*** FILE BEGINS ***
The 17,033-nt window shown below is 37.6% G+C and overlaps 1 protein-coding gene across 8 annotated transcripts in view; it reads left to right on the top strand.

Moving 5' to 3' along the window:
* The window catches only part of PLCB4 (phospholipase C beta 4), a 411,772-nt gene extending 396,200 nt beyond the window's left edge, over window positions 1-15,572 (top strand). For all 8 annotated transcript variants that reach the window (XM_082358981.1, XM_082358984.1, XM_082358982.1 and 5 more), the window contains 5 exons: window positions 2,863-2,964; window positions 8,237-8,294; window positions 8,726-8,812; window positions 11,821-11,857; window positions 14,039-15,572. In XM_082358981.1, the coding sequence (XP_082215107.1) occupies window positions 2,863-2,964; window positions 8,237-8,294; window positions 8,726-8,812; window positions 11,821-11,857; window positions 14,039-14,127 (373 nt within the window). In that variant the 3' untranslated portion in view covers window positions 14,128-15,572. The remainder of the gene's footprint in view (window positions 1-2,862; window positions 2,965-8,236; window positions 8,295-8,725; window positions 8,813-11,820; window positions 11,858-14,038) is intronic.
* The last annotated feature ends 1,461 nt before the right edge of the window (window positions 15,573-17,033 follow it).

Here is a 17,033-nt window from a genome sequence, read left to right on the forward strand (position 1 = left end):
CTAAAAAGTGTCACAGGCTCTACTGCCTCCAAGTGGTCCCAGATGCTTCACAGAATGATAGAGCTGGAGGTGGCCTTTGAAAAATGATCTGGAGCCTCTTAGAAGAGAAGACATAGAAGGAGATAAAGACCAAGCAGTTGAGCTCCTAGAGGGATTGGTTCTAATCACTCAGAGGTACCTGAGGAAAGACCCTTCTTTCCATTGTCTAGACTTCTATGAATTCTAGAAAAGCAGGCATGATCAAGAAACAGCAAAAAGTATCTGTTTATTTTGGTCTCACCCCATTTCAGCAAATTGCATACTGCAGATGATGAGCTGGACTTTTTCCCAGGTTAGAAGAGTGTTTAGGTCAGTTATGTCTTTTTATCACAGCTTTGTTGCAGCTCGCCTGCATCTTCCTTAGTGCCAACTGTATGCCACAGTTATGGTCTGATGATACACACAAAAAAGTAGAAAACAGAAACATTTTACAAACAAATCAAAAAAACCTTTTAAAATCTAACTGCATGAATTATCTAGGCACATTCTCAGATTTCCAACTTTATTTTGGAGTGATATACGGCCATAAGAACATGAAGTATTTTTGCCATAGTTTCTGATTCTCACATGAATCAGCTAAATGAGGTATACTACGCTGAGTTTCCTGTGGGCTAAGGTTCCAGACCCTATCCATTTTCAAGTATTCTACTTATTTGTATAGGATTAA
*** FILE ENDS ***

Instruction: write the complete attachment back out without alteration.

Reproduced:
The 17,033-nt window shown below is 37.6% G+C and overlaps 1 protein-coding gene across 8 annotated transcripts in view; it reads left to right on the top strand.

Moving 5' to 3' along the window:
* The window catches only part of PLCB4 (phospholipase C beta 4), a 411,772-nt gene extending 396,200 nt beyond the window's left edge, over window positions 1-15,572 (top strand). For all 8 annotated transcript variants that reach the window (XM_082358981.1, XM_082358984.1, XM_082358982.1 and 5 more), the window contains 5 exons: window positions 2,863-2,964; window positions 8,237-8,294; window positions 8,726-8,812; window positions 11,821-11,857; window positions 14,039-15,572. In XM_082358981.1, the coding sequence (XP_082215107.1) occupies window positions 2,863-2,964; window positions 8,237-8,294; window positions 8,726-8,812; window positions 11,821-11,857; window positions 14,039-14,127 (373 nt within the window). In that variant the 3' untranslated portion in view covers window positions 14,128-15,572. The remainder of the gene's footprint in view (window positions 1-2,862; window positions 2,965-8,236; window positions 8,295-8,725; window positions 8,813-11,820; window positions 11,858-14,038) is intronic.
* The last annotated feature ends 1,461 nt before the right edge of the window (window positions 15,573-17,033 follow it).

Here is a 17,033-nt window from a genome sequence, read left to right on the forward strand (position 1 = left end):
CTAAAAAGTGTCACAGGCTCTACTGCCTCCAAGTGGTCCCAGATGCTTCACAGAATGATAGAGCTGGAGGTGGCCTTTGAAAAATGATCTGGAGCCTCTTAGAAGAGAAGACATAGAAGGAGATAAAGACCAAGCAGTTGAGCTCCTAGAGGGATTGGTTCTAATCACTCAGAGGTACCTGAGGAAAGACCCTTCTTTCCATTGTCTAGACTTCTATGAATTCTAGAAAAGCAGGCATGATCAAGAAACAGCAAAAAGTATCTGTTTATTTTGGTCTCACCCCATTTCAGCAAATTGCATACTGCAGATGATGAGCTGGACTTTTTCCCAGGTTAGAAGAGTGTTTAGGTCAGTTATGTCTTTTTATCACAGCTTTGTTGCAGCTCGCCTGCATCTTCCTTAGTGCCAACTGTATGCCACAGTTATGGTCTGATGATACACACAAAAAAGTAGAAAACAGAAACATTTTACAAACAAATCAAAAAAACCTTTTAAAATCTAACTGCATGAATTATCTAGGCACATTCTCAGATTTCCAACTTTATTTTGGAGTGATATACGGCCATAAGAACATGAAGTATTTTTGCCATAGTTTCTGATTCTCACATGAATCAGCTAAATGAGGTATACTACGCTGAGTTTCCTGTGGGCTAAGGTTCCAGACCCTATCCATTTTCAAGTATTCTACTTATTTGTATAGGATTAA